And as if that weren’t all, if you do put Fowler on, you can’t exactly count on Carpenter to get you out of a jam with a double play. Last year, Carpenter had the 11th-lowest double play percentage of anyone in baseball, among batters with at least 300 plate appearances. Even if you control for the fact that he mostly led off for the Cardinals, and therefore never came to the plate with men on in the first inning, by only measuring from the second inning onwards, that only drops him to 21st among the 268 players to meet that 300 PA threshold.
Basically what I’m trying to say is that even with expected regression from both players, there’s really not going to be anywhere out for opposing pitchers when they face St. Louis in 2017. They’re going to have to find the strike zone early and often and risk either Fowler or Carpenter doing damage with their bat instead of their eyes. Otherwise, it’s death by 1000 cuts, where you enter the second inning behind and with your pitch limit at about a quarter of where you’d like it to be for the entire game.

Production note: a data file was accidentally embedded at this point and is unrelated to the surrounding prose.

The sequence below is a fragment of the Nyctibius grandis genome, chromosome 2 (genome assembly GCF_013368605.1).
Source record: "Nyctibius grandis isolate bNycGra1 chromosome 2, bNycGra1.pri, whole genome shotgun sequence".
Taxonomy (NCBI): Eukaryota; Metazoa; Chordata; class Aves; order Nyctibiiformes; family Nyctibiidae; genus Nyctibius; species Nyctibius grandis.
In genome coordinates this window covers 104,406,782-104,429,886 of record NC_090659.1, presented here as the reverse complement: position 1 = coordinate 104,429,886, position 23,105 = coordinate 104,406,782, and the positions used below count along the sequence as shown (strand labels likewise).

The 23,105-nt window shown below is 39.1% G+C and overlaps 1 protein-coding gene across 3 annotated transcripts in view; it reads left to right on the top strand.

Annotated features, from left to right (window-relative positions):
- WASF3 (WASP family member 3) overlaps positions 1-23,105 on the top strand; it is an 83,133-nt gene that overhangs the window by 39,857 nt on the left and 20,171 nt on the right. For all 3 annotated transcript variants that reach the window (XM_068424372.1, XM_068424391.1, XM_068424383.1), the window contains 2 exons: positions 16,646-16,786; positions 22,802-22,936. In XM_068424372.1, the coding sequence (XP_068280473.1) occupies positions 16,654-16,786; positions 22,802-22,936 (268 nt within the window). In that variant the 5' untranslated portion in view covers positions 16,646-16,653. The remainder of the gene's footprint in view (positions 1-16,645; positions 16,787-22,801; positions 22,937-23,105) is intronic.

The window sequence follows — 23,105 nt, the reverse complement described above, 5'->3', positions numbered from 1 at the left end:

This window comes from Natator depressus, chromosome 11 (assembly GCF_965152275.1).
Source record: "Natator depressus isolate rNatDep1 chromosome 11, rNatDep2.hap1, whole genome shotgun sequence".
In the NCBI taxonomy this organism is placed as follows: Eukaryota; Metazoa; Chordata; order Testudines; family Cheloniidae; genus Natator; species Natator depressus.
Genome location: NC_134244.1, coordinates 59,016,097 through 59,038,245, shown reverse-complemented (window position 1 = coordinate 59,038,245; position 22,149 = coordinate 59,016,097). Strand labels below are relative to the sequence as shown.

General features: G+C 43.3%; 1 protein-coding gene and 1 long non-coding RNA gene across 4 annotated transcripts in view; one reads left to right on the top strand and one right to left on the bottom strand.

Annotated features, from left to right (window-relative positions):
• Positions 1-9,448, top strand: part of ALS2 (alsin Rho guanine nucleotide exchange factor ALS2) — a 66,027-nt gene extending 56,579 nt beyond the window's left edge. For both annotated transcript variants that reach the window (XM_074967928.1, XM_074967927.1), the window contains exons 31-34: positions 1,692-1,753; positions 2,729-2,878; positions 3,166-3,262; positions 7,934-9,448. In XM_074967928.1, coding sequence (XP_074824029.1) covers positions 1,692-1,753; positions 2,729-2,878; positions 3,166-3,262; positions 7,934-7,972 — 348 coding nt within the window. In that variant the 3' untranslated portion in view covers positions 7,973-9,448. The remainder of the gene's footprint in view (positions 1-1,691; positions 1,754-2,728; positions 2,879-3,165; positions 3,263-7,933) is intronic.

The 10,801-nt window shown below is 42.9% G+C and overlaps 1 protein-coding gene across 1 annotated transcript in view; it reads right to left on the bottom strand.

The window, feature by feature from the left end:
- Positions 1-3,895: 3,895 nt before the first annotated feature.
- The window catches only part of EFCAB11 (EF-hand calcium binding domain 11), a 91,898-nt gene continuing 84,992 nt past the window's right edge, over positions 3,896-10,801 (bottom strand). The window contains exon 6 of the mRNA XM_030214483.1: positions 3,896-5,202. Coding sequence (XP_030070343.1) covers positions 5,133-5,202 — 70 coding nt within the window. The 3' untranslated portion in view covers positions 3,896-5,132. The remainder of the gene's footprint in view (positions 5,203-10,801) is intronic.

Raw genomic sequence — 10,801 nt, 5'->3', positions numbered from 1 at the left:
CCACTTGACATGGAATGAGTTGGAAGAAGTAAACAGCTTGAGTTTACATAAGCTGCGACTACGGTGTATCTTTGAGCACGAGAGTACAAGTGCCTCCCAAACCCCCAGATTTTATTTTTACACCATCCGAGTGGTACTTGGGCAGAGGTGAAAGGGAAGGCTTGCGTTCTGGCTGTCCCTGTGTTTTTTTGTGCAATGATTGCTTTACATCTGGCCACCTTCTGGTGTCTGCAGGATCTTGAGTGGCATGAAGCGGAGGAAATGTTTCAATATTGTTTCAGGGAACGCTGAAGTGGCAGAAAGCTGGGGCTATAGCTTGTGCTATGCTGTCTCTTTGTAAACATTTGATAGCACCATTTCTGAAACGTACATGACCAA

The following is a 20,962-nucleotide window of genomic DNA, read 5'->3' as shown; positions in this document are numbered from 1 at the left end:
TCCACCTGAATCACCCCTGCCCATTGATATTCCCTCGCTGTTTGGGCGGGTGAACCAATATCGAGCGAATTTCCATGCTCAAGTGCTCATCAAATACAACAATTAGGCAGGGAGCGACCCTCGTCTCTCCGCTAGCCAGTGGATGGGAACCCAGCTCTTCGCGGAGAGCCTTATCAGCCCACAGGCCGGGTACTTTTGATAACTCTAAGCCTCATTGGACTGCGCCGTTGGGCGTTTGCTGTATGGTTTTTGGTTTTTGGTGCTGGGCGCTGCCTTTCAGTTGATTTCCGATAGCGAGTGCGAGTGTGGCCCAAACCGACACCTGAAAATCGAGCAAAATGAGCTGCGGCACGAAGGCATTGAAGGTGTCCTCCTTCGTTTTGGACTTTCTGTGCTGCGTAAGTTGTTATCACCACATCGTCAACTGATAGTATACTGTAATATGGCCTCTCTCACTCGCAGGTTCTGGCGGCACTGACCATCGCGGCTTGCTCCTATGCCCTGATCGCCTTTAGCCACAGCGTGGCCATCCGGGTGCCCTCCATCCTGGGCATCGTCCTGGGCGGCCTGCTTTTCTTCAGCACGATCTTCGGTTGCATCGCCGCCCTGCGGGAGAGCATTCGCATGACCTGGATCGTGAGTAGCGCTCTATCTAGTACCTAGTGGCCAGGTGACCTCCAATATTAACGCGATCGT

The Cardinals still play in a division with the Chicago Cubs, of course, so adding Fowler to the lineup doesn’t make them the favorites in the NL Central or anything like that. But the Cardinals missed the playoffs, and as a native St. Louisan, I can confidently tell you that their fans did not handle that well. 2017 offers a more optimistic outlook, however, and slotting Fowler and Carpenter into the 1-2 spots just might be the biggest reason the team’s playoff drought ends at one.
. . .
Joe Clarkin is a featured writer for Beyond the Box Score. You can follow him on Twitter at @Joe_Clarkin.